Currently, individuals have rights to seek access to, and correction of, their personal information (APP 12 – 13) held by APP entities, as well as a right to opt out of direct marketing (APP 7.3). APP entities are also required to provide individuals with certain information about their collection, and handling, of personal information pursuant to APPs 1 and 5.

The Report proposes a range of new individual rights under the Privacy Act:

Incoming Privacy Act reform as set out in the ReportGDPR

Individuals to have:

  • expanded right of access (including explanation of processing)

  • right to object (including to direct marketing)
  • expanded right of correction (in respect of online publications)

  • right to erasure

  • right to de-indexation

(Proposals 18.1 – 18. 5)

Data subjects have:

  • right to information

  • right of access (including explanation of processing)

  • right to rectification

  • right to erasure (including right to de-indexation)

  • right to restriction of processing

  • right to data portability

  • right to object (including to direct marketing)

  • right against solely automated decision-making

(Articles 12 – 23)

The proposed rights largely appear to mirror the rights available to individuals under Articles 12 – 23 of the GDPR, including the right to be de-indexed from search results, which has been found to be covered by the right to erasure in the case of Google Spain SL v Costeja González. However, questions remain about the scope and implementation of these rights in Australia. For example, the proposals include expanding the existing right of correction to include information that is published about individuals in online publications an APP entity is responsible for (which is broader than the current right to seek correction of only that personal information which is actually held by the entity). However, a precise definition has not been proposed for ‘generally available publications online over which an APP entity maintains control’, which would impact the scope of an expanded right of correction.

Given all individual rights have only been agreed to in-principle, these concepts will likely be further refined in future rounds of consultation and so we have yet to see the extent to which they will reflect the GDPR.

The Report already calls out the fact that it does not contain a proposal for a right to data portability (as there is in the GDPR) on the basis that this is addressed as part of the Consumer Data Right (CDR) scheme. Although the CDR currently only applies to the banking sector, it is expected to be rolled out economy-wide in the next few years.

Penalties

While the majority of the Privacy Act reforms are still to be settled and implemented, a limited number of updates to the Privacy Act are already in effect.

In December 2022, in response to a string of high-profile data breaches, the Government passed legislation dramatically increasing the maximum penalties that may be imposed under the Privacy Act for serious or repeated infringements. The scale of the increased fines under the Privacy Act is made particularly clear when compared to the penalties under the GDPR:

Previous law under the Privacy ActCurrent law under the Privacy Act following reformsGDPR

The maximum penalty previously available under the Privacy Act was:

  • A$444,000 (for individuals); or

  • A$2.2 million (for corporations)

The maximum penalty available under the Privacy Act is:

  • A$2.5 million (for individuals); or

  • for corporations, an amount equal to the higher of:

    • A$50 million;

    • three times the value of benefits obtained or attributable to the breach (if quantifiable); and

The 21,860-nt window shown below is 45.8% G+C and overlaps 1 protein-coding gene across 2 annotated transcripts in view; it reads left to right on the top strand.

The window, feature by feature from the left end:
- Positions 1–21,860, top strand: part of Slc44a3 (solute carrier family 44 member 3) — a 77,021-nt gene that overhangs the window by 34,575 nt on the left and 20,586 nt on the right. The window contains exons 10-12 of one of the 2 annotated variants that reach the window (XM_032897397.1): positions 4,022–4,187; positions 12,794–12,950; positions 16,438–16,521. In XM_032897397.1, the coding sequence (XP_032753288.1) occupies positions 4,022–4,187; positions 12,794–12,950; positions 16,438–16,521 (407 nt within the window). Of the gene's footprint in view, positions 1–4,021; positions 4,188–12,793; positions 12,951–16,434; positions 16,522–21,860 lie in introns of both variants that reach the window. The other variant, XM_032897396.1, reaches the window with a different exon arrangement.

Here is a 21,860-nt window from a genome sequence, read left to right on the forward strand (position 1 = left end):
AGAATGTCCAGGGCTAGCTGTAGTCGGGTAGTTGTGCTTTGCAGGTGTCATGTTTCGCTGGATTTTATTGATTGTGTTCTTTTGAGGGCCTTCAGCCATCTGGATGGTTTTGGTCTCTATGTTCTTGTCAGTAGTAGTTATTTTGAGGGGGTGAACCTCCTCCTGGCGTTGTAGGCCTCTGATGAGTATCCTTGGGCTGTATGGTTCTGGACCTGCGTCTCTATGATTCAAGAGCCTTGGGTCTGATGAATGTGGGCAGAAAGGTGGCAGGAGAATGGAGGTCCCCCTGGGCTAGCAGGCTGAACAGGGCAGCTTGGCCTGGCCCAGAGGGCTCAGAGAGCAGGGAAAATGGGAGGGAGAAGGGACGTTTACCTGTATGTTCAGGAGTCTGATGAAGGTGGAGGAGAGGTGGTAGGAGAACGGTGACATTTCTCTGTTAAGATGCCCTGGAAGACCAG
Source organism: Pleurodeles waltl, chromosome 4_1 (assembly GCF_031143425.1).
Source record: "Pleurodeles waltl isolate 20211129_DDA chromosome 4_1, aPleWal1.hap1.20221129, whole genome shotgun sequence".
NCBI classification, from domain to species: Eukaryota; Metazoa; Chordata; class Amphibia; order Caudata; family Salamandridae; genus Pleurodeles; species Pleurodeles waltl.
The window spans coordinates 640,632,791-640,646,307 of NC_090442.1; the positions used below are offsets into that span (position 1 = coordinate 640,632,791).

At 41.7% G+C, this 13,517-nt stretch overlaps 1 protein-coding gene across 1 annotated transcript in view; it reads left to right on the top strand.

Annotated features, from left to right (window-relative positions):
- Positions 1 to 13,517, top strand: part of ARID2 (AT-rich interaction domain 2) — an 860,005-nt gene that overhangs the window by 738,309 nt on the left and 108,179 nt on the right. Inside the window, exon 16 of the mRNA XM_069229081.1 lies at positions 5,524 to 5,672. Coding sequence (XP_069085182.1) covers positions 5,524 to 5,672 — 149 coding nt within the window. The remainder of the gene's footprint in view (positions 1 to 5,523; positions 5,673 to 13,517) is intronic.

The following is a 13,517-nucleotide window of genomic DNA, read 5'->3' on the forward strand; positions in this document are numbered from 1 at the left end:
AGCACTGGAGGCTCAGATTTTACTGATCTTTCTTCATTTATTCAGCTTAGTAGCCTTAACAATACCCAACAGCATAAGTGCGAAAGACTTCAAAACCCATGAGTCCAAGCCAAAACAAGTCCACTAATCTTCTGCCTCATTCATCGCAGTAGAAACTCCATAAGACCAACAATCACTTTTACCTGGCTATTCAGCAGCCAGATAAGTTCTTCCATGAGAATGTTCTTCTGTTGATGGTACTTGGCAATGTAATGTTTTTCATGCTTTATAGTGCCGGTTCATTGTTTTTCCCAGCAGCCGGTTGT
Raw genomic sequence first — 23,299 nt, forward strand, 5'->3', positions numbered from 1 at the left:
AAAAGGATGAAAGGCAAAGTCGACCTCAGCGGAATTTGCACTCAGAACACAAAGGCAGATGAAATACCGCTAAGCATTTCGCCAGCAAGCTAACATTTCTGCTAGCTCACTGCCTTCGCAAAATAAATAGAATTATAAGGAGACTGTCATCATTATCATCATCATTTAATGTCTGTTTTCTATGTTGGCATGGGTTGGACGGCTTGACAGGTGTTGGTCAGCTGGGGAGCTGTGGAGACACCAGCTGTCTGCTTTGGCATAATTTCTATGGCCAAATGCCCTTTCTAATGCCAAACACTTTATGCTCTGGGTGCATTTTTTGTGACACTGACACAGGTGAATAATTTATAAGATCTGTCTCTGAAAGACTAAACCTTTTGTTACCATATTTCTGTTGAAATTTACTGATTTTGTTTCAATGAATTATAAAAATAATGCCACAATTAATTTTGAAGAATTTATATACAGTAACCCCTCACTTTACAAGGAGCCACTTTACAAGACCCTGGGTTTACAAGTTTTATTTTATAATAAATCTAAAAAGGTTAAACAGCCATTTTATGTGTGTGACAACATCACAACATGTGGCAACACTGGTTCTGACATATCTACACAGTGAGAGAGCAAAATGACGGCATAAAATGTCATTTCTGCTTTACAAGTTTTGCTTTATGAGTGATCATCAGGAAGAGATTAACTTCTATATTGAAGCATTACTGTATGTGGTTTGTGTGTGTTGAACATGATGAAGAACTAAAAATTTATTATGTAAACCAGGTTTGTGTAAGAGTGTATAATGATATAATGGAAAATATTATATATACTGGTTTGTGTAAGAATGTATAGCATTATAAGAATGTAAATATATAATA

• 30% of the corporation’s ‘adjusted turnover’ during the ‘breach turnover period’ (if the court cannot determine the value of benefit obtained).

The maximum penalty available under the GDPR is an amount equal to the higher of:

  • €10 million (approx. A$16 million), or in the case of an undertaking, up to 2% of the total worldwide annual turnover of the preceding financial year, for certain breaches; or

  • €20 million (approx. A$33 million), or in the case of an undertaking, up to 4% of the total worldwide annual turnover of the preceding financial year, for certain other breaches.

Although the figure of 30% of adjusted turnover appears significantly higher than the equivalent figure under the GDPR (2% or 4% of annual turnover), the Privacy Act only calculates the amount based on a company’s domestic turnover, as opposed to the GDPR which applies to a company’s turnover globally and has resulted in substantial fines being imposed (such as a €746 million fine handed down to Amazon). Given no fines have yet been issued under the updated penalty regime, it remains to be seen how the increased penalties will compare in practice.

Looking ahead

Although the reforms have not been finalised, it appears that Australia will be taking a step towards the standard of the GDPR but gaps will remain. While this does mean the compliance burden on APP entities will not be as high (although it will increase), some groups have expressed concern that the reforms will not go far enough in protecting the privacy of individuals in Australia.

If the European Commission continues to consider that Australia does not have privacy laws that are ‘essentially equivalent’ to the GDPR, Australia will also remain without an adequacy decision. Such a decision would facilitate the transfer of personal information from the EU to Australia, as controllers would not need to implement further safeguards or rely on a derogation from the restrictions against transferring personal data.

Australia was last assessed for an adequacy decision in 2001. At this time, several concerns were raised about Australia’s privacy framework, including the existence of the small business exemption and the employee records exemption (discussed in part one of our series). Although the Report has recommended the removal of the small business exemption, this has only been agreed in-principle by the Response, and the Report has not gone as far as proposing the removal of the employee records exemption in full.

Attention should be paid to any comment from the European Commission in respect of Australia’s privacy reform – any concerns raised could pave the way for further reform in the future.

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This article is part two of a two-part series. Read part one here.


Thank you to seasonal clerk Jo-Ann Wang, who contributed to this article.


Authors

NORTH-james-highres_SMALL
James North

Head of Technology, Media and Telecommunications


Tags

Technology, Media and Telecommunications

This publication is introductory in nature. Its content is current at the date of publication. It does not constitute legal advice and should not be relied upon as such. You should always obtain legal advice based on your specific circumstances before taking any action relating to matters covered by this publication. Some information may have been obtained from external sources, and we cannot guarantee the accuracy or currency of any such information.